I’ve been thinking about mistakes lately – not just the silly kind where you wear a dress backwards to a party (who would do that?), but mistakes where you truly inconvenience or hurt others. We all make them. Sometimes we are the mistake-maker and other times we are on the receiving end of others’ errors. No matter which side of the equation you fall on, mistakes stink. But if you’re living life, they’re unfortunately inevitable.
This spring, my husband Joe and I were driving from Southern California to South Dakota. Outside of Provo, Utah, we turned off the GPS because it was giving us faulty information. I was to be the navigator instead. No big deal (or so I thought).
Joe pulled out a printed copy of Mapquest’s directions. He has an excellent sense of direction and usually knows where we’re going. Add in the widespread use of GPS and getting lost seems antiquated. I wasn’t worried. Who gets lost these days? Things work out!
The job of navigator isn’t that hard, so I began to doze. We got to a highway where we needed to turn. Without looking at the directions, I assumed we should turn east because home was east. Duh. We drove dozens of miles and I napped. Joe woke me up and asked why we weren’t in Wyoming yet.
I didn’t know. I looked at the map on my phone and my stomach sank as I realized we were nowhere close to Wyoming. I zoomed out to see where the state lines were. From this perspective, it looked like we could soon turn north, get back on track and get out of Utah. As navigator, I said that we should keep going and not turn around, we were just miles away from our northern turn. It’s no big deal, we’ll be fine! We kept going.
150 miles later, we still hadn’t reached our turn north. We were still in Utah. We should have turned around when we discovered my first mistake, but instead I panicked and had us continue, making the original mistake worse. That was my big mistake of the day.
Icy Inside and Outside
I grew up on the wide-open Northern Plains, where making a wrong turn is no big deal. The middle of the country is filled with highways running parallel to each other. If you miss a turn, go a few more miles and you can get back on track. But when the Rocky Mountains are involved, taking a wrong turn can range from serious to almost life-threatening.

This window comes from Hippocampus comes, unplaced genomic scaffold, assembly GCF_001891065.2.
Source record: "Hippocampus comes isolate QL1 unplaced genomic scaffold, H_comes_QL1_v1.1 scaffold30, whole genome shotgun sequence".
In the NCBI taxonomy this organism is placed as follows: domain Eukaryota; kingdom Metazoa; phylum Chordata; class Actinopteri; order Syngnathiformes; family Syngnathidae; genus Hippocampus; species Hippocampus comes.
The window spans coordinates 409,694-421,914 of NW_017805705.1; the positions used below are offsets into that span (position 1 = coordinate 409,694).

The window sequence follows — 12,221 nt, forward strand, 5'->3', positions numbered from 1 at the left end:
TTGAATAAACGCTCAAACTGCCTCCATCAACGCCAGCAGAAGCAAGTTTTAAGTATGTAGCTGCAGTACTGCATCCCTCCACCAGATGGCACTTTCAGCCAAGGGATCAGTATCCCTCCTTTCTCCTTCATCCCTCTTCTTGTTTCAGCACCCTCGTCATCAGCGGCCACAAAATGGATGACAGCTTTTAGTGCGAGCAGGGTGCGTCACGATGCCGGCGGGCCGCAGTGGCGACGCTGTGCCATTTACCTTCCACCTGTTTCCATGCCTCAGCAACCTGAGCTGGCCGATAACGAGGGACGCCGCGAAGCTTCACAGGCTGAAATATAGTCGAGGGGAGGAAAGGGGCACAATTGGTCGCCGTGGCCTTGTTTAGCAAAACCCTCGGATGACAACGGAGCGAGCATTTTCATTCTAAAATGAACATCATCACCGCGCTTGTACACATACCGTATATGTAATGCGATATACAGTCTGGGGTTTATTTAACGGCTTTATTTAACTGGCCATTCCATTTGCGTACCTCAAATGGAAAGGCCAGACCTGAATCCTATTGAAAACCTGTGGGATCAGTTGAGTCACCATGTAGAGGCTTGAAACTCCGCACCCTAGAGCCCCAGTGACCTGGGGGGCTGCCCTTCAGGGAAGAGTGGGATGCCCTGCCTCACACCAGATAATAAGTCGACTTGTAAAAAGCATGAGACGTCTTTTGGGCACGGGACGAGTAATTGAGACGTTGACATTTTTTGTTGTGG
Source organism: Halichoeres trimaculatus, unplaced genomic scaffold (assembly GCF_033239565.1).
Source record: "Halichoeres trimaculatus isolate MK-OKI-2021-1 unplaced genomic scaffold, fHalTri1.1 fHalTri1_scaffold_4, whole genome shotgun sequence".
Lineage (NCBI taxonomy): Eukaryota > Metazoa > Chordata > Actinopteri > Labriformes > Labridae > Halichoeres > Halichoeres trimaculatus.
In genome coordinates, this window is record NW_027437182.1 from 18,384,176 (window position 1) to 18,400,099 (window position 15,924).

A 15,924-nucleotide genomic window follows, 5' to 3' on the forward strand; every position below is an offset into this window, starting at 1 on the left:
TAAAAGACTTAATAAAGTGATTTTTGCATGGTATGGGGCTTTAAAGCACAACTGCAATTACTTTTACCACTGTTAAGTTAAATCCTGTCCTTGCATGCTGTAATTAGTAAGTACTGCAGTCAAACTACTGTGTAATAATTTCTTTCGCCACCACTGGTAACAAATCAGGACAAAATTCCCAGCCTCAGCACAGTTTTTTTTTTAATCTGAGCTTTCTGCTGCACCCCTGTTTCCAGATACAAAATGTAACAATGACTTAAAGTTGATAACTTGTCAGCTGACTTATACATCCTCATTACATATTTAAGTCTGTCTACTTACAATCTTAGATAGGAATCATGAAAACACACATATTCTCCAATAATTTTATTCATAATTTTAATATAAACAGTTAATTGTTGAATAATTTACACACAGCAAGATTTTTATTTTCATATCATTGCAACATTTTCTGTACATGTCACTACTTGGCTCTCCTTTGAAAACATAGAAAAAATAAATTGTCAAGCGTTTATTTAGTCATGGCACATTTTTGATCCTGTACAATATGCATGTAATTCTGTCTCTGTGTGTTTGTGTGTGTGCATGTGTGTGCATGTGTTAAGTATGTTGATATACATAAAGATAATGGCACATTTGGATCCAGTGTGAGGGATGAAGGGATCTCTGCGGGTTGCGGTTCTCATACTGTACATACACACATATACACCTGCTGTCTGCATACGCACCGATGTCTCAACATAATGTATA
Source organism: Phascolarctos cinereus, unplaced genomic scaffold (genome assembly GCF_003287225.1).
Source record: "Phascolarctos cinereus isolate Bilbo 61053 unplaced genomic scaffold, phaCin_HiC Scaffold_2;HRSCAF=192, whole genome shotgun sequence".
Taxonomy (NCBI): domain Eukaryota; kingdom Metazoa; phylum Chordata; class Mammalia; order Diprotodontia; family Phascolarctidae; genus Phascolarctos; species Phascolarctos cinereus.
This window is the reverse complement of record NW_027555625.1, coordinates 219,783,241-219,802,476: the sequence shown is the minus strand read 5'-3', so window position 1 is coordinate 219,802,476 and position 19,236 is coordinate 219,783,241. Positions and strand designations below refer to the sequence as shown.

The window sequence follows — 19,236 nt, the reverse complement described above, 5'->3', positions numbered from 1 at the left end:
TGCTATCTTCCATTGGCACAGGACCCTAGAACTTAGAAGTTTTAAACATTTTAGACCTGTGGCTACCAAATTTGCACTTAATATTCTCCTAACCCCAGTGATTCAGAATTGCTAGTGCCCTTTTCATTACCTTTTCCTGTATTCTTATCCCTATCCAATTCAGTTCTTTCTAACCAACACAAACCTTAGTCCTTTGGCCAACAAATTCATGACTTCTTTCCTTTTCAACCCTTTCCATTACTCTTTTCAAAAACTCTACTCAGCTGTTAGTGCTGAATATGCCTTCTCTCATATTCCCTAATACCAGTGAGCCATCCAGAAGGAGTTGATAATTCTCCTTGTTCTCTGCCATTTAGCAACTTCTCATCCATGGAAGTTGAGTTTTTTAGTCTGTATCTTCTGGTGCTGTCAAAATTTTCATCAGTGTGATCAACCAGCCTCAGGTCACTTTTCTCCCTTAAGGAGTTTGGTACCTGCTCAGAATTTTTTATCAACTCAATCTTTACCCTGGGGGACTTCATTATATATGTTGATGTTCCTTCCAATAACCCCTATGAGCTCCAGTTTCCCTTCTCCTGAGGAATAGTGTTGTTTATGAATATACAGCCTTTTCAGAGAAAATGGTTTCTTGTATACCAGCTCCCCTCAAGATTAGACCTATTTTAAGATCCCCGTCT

In our lumbering SUV, my “it’s no big deal” Plan B had us driving over the Rocky Mountains on a windy, treacherous road with many switchbacks in near-freezing temperatures, through a state park and over a dam. We were so high up that there was snow on the ground and almost on the highway. I couldn’t look off the side of the road, it was too scary. But I got us into this mess, I was going to get us out, gosh darn it (not really those words). It was gorgeous scenery. But, when one hasn’t chosen to take the scenic route, who cares?
It wasn’t only freezing outside, it was icy inside the car too. Joe doesn’t anger easily, but he is human and I had understandably tripped his trigger. My mistake meant we added hours of windshield time on to our already long trip. I had let Joe down by not taking my navigator responsibilities seriously. I had made a small mistake and then made it worse with a bigger one. We can now laugh about it, but at the time, it wasn’t funny. At all.
Handling the Mistakes of Others
I wish this was my only big recent mistake, but I make them all the time. And when I hurt or inconvenience my friends and family, I feel awful.
Given my recent flubs, I’ve been thinking about how I respond to the mistakes of others. It’s easy to judge and be impatient. But as I make errors myself, I realize I should judge less and accept more.
Maybe that’s the gift of mistakes. We will be on the giving and receiving end of them. While I hate being the giver, I would have no idea how to respond to others’ mistakes, if I didn’t make my own doozies. I’m trying to greet others’ mistakes with more kindness and spaciousness.
However, I still want to avoid making them like the plague and learn from them when possible. For example, I am now the most alert and inquisitive navigator ever. Less napping, more map-watching. And maybe flying isn’t such a bad way to travel either.